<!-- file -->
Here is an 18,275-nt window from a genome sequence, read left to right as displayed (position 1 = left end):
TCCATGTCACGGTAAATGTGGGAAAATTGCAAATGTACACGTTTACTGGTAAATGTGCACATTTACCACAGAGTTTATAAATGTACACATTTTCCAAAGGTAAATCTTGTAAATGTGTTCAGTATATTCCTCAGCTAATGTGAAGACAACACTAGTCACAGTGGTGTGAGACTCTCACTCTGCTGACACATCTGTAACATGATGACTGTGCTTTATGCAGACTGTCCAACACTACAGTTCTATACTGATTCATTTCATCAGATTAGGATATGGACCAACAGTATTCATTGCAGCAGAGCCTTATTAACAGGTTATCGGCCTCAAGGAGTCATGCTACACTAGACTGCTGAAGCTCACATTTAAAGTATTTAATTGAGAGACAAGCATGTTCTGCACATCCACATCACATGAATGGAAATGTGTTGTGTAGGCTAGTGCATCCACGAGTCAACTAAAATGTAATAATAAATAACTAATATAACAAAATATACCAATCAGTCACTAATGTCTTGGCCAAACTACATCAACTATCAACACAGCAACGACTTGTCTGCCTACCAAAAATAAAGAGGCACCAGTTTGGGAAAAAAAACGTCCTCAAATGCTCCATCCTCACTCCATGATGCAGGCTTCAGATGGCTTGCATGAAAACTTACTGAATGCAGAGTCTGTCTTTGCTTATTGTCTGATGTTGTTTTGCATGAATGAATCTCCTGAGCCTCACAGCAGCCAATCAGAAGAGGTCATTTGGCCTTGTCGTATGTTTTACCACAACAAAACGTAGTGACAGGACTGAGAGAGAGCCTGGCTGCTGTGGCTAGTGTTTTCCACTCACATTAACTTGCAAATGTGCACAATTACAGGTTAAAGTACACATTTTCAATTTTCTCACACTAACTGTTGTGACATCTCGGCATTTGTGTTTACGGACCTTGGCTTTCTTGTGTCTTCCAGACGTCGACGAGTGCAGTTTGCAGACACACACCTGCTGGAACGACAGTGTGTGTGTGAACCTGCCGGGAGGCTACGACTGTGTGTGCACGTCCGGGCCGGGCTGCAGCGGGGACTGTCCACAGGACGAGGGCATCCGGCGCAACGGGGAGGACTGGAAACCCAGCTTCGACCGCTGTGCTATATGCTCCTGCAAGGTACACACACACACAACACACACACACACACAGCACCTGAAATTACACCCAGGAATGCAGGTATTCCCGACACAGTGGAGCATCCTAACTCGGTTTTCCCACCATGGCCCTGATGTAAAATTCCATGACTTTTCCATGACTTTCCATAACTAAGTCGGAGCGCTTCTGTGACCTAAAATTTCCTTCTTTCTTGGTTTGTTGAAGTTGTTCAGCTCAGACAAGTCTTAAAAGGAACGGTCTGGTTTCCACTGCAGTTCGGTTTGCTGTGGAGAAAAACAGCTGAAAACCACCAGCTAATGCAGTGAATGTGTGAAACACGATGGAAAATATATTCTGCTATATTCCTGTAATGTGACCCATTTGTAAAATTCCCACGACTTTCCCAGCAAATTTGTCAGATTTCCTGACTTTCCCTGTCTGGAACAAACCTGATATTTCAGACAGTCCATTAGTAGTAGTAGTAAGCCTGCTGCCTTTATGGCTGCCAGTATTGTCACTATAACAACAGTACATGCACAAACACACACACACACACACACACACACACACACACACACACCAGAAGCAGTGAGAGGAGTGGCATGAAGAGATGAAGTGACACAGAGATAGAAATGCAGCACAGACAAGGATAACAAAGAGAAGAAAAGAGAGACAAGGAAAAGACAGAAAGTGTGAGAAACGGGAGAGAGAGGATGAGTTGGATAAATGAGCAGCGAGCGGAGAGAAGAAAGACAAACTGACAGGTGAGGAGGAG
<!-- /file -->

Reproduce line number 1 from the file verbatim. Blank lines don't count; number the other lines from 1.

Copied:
Here is an 18,275-nt window from a genome sequence, read left to right as displayed (position 1 = left end):